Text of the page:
n Commentary | From the Desk of the President
My Phone Rings from Time to Time
Michael H. Heggeness, MD, PhD
Baylor College of Medicine
My phone rings from time to time. More often I receive an email. The
general format is: “Now that you are president of NASS, what are you going to do
about (pick one): tort reform, SGR, coverage for procedure X, Obamacare, PODs,
global warming, or the stability of the euro?
These requests are usually (but not
always) over advocacy issues having to do
with physician reimbursement in one form
or another. The questions are sometimes
rather obviously biased and self-serving,
sometimes grand and glorious, usually
quite worthy, and often very insightful.
Such issues are indeed part of the NASS
mission to foster “the highest quality ethi-
cal, value-based and evidence-based spine
care through education, research and
Yes, reimbursement issues and national
health policy bear significantly on our mis-
sion. For a spine care specialist to be paid
fairly for the effort expended in delivering
care is important. At the moment, my in-
stitution nets approximately $30 an hour
when I see Medicare patients in my office.
The crisis is not “brewing,” as the media
would say. It is upon us.
At the moment, I feel that I am reason-
ably compensated for the work I do, con-
sidering the effort that went into my career.
That effort included two decades of straight
As and increasing debt in high school, col-
lege, grad school, postdoctoral fellowship
and medical school. Formal schooling was
followed by a stint in the salt mines (six
years of residency and fellowship). Now,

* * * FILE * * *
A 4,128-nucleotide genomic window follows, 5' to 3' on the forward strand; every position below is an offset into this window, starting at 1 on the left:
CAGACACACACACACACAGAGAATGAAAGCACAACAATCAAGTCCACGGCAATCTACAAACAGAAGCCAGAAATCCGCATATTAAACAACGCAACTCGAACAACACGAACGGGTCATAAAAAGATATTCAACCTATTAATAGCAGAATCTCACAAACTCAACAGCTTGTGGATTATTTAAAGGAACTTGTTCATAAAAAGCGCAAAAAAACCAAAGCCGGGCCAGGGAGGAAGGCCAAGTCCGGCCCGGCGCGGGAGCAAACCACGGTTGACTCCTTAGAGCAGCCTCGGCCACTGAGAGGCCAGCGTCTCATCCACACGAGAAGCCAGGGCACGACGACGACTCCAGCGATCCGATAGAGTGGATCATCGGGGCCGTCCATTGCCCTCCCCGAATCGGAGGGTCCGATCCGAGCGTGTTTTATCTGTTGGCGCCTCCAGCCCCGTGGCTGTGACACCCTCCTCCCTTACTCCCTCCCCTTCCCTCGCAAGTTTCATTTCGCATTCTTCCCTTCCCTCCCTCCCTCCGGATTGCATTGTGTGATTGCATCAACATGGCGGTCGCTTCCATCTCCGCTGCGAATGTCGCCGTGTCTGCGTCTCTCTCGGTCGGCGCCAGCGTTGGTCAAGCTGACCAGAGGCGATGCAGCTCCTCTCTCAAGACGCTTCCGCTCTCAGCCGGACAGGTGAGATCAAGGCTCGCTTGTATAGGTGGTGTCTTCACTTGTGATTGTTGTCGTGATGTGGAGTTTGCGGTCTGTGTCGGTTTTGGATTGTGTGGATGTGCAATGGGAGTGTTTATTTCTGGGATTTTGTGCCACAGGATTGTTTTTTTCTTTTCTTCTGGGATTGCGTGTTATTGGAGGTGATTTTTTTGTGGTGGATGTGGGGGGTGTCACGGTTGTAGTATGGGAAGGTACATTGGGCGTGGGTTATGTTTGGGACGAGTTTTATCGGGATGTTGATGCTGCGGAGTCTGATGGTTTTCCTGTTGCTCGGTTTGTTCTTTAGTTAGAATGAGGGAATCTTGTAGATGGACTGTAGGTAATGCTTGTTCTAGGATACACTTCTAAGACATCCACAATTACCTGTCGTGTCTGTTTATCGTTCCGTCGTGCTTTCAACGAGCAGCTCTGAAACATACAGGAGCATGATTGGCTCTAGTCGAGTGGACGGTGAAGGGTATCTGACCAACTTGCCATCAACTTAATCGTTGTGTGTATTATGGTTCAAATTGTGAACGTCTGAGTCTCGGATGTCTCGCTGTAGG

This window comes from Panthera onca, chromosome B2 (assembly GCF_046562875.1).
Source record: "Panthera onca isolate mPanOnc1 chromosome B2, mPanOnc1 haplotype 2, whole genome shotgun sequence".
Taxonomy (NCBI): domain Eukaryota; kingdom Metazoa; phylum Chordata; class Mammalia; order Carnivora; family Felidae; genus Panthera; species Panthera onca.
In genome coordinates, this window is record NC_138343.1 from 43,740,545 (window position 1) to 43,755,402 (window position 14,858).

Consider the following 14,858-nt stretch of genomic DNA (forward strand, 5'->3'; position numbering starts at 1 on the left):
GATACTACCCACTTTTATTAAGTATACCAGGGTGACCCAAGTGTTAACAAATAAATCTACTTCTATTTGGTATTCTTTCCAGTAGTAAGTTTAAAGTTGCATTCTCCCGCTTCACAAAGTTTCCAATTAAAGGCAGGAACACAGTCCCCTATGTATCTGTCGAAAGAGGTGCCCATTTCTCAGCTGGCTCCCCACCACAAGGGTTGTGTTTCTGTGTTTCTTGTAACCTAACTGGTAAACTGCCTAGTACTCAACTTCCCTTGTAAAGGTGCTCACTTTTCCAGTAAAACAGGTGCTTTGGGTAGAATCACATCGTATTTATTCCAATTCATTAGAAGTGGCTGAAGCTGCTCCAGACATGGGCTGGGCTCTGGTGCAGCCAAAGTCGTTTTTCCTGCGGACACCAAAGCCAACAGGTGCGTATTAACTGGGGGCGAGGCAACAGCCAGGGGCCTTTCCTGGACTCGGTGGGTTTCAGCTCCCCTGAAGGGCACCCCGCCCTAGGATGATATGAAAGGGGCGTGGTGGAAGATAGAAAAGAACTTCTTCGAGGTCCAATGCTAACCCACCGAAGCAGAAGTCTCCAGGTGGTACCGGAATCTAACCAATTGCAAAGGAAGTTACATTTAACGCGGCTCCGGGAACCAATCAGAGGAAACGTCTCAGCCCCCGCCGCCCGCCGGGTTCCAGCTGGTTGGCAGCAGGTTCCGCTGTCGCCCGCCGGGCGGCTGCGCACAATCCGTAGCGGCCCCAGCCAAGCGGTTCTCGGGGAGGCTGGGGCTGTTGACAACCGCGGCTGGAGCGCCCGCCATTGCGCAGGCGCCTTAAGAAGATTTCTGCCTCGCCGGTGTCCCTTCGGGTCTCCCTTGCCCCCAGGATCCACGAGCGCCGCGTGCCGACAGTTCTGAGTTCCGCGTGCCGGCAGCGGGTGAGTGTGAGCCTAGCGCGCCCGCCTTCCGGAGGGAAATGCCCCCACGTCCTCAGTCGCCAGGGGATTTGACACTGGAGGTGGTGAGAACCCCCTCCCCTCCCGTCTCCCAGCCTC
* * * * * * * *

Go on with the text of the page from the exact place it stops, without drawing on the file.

I face the daily technical challenge of de-
compressing spinal nerves. With this work
in mind, an honest spine surgeon can still
earn a fair (academic) wage. Unfortunately,
this is extremely unlikely to remain true
for much longer. It is certainly no longer
true for most of our members who are not
Unfortunately, while NASS is a large
and successful professional medical association, there are real limits to what we
can accomplish in the politically roiled and
partisan national arena. The total membership of the society is now over 7,000. Of
these, 5,900 reside in the United States and
could presumably cast votes in federal, state
or local elections.
As a nonprofit professional medical association, we can only devote, at most, 10%
of our annual funds toward advocacy issues.
Our separately funded political action committee (SpinePAC: www.spine.org/forms.
BackThePAC.htm) also regularly solicits
contributions. SpinePAC can and does use
all donated funds for advocacy. My sincere
thanks go to all who have donated. If you
are reading this and have not donated,
please give this strong consideration. Our
advocacy volunteers are extraordinarily
hard working, well informed and dedicated.
Yes, the remarkable members who devote
time to advocacy (and all other NASS activities) are not paid for their time and effort.
They deserve our thanks.